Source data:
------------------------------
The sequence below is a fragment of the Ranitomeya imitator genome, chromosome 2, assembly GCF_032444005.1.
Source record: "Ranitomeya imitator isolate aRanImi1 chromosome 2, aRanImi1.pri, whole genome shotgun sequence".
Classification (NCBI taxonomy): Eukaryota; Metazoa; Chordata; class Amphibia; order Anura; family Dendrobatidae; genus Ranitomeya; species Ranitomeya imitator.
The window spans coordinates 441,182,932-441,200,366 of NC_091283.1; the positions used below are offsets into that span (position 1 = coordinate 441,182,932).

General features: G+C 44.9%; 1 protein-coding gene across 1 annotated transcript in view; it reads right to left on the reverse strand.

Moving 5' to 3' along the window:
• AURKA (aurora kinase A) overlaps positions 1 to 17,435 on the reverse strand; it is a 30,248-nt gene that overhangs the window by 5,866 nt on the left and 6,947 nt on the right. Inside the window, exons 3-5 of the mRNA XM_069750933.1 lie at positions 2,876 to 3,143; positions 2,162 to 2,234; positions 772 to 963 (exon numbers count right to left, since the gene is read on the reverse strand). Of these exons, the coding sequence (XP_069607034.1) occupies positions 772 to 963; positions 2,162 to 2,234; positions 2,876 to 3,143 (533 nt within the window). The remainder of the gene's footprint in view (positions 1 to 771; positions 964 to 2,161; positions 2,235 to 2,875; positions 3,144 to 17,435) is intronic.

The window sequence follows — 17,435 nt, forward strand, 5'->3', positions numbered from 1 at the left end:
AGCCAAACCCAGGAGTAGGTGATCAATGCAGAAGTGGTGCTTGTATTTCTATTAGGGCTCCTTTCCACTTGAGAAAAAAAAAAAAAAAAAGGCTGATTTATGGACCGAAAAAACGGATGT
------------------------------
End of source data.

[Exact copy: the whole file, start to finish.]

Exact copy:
The sequence below is a fragment of the Ranitomeya imitator genome, chromosome 2, assembly GCF_032444005.1.
Source record: "Ranitomeya imitator isolate aRanImi1 chromosome 2, aRanImi1.pri, whole genome shotgun sequence".
Classification (NCBI taxonomy): Eukaryota; Metazoa; Chordata; class Amphibia; order Anura; family Dendrobatidae; genus Ranitomeya; species Ranitomeya imitator.
The window spans coordinates 441,182,932-441,200,366 of NC_091283.1; the positions used below are offsets into that span (position 1 = coordinate 441,182,932).

General features: G+C 44.9%; 1 protein-coding gene across 1 annotated transcript in view; it reads right to left on the reverse strand.

Moving 5' to 3' along the window:
• AURKA (aurora kinase A) overlaps positions 1 to 17,435 on the reverse strand; it is a 30,248-nt gene that overhangs the window by 5,866 nt on the left and 6,947 nt on the right. Inside the window, exons 3-5 of the mRNA XM_069750933.1 lie at positions 2,876 to 3,143; positions 2,162 to 2,234; positions 772 to 963 (exon numbers count right to left, since the gene is read on the reverse strand). Of these exons, the coding sequence (XP_069607034.1) occupies positions 772 to 963; positions 2,162 to 2,234; positions 2,876 to 3,143 (533 nt within the window). The remainder of the gene's footprint in view (positions 1 to 771; positions 964 to 2,161; positions 2,235 to 2,875; positions 3,144 to 17,435) is intronic.

The window sequence follows — 17,435 nt, forward strand, 5'->3', positions numbered from 1 at the left end:
AGCCAAACCCAGGAGTAGGTGATCAATGCAGAAGTGGTGCTTGTATTTCTATTAGGGCTCCTTTCCACTTGAGAAAAAAAAAAAAAAAAAGGCTGATTTATGGACCGAAAAAACGGATGT